Portfolio Optimization: An Evaluation of the Black-Litterman Approach

Erik Nordin

Student thesis: Master thesis

Abstract

This thesis evaluates the Black-Litterman model on the basis of portfolio performance, asset allocation process statistics and portfolio sensitivity with respect to changes in model parameters. The Black-Litterman model, which is derived from Bayesian statistical methods, produces posterior estimates of the mean of the distribution of excess asset returns over the risk free rate and the covariance of that estimate. These estimates are then used to optimize portfolios in a in a monthly portfolio optimization process over ten years. The model features an attractive possibility to blend subjective views about asset returns, called the conditional probability distribution, and the implied market returns, called the prior probability distribution, which is derived using an equilibrium approach. The keyword being possibility since the investor is in no way required to provide a view for each of the assets. This follows intuition, because if subjective views are absent it is not plausible that any other estimate is better than the market. Furthermore, this possibility separates it from the classical mean-variance approach which requires that the investor provides mean estimates for all assets regardless of expectations. Two Black-Litterman portfolios are compared with two mean-variance portfolios and a benchmark portfolio, MSCI ACWI IMI. All portfolios use the same, simple covariance matrix estimate. The first Black-Litterman portfolio and the mean-variance portfolios use five diversified indices as assets. Two of these assets are highly correlated which opens up for analysis of how the models handle this issue. The second portfolio uses four assets after the two highly correlated assts are removed. The Black-Litterman model is fed some subjective, static, views on asset returns which are based on academic research results. The first part of the thesis analysis investigates the performance of these portfolios using Sharpe- and Information ratios. Then, the allocation process is analyzed in depth. Moreover, causes of asset portfolio weight divergence are investigated. The second part of the analysis investigates portfolio sensitivity. Several of the model parameters are used in a variety of combinations. Given these combinations, the effects on portfolio construction and performance are investigated. The general conclusion of this research is that the Black-Litterman approach to asset allocation carries significant power. It is a vast improvement over the mean-variance approach.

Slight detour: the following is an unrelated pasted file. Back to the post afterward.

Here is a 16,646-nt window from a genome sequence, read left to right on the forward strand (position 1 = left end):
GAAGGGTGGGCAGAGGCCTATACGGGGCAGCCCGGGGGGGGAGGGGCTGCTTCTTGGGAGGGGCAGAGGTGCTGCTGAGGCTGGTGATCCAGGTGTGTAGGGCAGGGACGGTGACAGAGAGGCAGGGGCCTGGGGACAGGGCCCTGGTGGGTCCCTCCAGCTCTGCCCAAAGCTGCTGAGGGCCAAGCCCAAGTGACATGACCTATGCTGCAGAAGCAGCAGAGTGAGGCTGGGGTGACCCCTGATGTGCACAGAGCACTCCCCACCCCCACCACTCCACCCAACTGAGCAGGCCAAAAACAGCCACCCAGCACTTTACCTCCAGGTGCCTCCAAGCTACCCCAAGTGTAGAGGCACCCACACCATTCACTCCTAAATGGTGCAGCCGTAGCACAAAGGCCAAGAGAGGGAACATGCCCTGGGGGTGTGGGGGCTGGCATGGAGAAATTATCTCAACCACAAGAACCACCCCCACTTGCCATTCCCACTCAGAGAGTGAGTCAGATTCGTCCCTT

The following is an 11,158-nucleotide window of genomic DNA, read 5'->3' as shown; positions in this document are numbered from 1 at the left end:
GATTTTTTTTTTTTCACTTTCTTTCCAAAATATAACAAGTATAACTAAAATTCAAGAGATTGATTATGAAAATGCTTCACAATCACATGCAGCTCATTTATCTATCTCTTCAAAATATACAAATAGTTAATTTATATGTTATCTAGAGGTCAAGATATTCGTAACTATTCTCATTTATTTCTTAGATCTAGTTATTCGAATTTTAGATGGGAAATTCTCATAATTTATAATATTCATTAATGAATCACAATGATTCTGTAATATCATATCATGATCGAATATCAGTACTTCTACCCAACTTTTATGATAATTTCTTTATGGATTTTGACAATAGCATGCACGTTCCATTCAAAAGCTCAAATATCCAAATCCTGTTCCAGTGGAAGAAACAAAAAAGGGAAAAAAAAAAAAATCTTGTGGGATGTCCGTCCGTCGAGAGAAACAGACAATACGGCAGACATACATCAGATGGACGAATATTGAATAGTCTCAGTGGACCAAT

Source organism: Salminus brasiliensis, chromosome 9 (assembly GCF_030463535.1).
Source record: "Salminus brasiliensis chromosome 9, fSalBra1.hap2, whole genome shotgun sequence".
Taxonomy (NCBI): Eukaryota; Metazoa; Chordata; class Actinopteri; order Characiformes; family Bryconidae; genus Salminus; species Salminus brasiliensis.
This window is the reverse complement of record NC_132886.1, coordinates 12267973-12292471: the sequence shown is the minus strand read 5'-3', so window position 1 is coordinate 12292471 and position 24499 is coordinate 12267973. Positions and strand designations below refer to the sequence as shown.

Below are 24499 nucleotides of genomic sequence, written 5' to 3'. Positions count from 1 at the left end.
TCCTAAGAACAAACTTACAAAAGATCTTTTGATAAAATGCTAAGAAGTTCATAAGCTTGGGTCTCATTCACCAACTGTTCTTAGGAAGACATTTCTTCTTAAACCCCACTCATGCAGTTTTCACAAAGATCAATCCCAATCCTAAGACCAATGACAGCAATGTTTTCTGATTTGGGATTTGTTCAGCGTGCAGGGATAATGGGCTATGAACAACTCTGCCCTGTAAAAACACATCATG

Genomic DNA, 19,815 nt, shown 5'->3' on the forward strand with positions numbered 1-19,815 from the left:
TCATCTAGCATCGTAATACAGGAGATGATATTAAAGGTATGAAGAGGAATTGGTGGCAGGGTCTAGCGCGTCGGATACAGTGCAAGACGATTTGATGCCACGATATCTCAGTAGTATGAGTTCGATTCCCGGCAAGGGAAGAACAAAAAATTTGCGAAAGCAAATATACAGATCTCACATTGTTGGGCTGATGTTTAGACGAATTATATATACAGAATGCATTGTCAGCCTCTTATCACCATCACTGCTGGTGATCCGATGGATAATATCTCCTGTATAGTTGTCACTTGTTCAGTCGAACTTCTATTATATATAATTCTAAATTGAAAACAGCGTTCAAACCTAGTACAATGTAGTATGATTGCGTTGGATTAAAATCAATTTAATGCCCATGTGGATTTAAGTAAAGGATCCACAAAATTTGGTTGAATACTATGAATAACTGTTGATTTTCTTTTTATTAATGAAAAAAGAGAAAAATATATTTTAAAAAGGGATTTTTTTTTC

EducationsMSc in Applied Economics and Finance, (Graduate Programme) Final Thesis
LanguageEnglish
Publication date2012
Number of pages137